Stanford sociologists study: “Why women stay behind the scenes at work”

14 Feb Stanford sociologists study: “Why women stay behind the scenes at work”

Avoiding backlash, feeling authentic and balancing work with family responsibilities are reasons women shared with Stanford researchers about why they opt to work on the sidelines.

Why many professional women avoid the spotlight is the topic of a new paper published by three Stanford researchers. (Image credit: Getty Images)

Why many professional women avoid the spotlight is the topic of a new paper published by three Stanford researchers. (Image credit: Getty Images)

For two years, the three sociologists immersed themselves in a women’s professional development program at a large nonprofit organization in the United States. They conducted interviews with 86 program participants and observed 36 discussion groups and 15 program-wide meetings where many of the women shared the barriers and biases they encountered at their organization, as well as the strategies they used to overcome them.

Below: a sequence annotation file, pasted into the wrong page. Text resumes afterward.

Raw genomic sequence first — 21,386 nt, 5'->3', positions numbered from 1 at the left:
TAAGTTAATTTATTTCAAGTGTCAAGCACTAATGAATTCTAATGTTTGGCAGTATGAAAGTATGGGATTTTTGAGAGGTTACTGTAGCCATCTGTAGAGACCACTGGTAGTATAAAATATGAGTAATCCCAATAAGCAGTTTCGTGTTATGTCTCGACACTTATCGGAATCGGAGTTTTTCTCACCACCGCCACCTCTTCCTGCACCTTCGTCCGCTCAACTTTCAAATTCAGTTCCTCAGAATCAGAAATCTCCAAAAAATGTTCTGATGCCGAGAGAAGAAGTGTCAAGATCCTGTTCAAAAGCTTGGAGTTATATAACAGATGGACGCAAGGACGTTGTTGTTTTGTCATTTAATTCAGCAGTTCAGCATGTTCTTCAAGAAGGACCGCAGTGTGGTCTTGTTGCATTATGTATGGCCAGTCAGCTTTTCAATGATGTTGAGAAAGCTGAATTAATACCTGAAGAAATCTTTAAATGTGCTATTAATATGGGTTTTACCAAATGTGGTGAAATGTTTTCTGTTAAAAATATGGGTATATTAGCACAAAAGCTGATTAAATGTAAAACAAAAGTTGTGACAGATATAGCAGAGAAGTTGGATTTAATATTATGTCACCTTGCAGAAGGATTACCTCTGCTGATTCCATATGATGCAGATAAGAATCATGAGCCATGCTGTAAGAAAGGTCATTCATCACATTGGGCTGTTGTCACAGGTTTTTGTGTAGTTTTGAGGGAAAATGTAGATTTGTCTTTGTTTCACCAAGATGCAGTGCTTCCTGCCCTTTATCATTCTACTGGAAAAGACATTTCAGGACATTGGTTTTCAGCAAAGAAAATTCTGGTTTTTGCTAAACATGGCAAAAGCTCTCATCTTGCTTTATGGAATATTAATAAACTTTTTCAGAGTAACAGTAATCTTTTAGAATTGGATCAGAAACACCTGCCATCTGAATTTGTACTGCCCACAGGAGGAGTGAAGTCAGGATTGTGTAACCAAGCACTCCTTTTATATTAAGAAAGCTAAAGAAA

They found that for many of the women they studied, there are competing expectations that get in the way of them following common career tips like “take a seat at the table,” “speak with authority” and “interject at meetings.”

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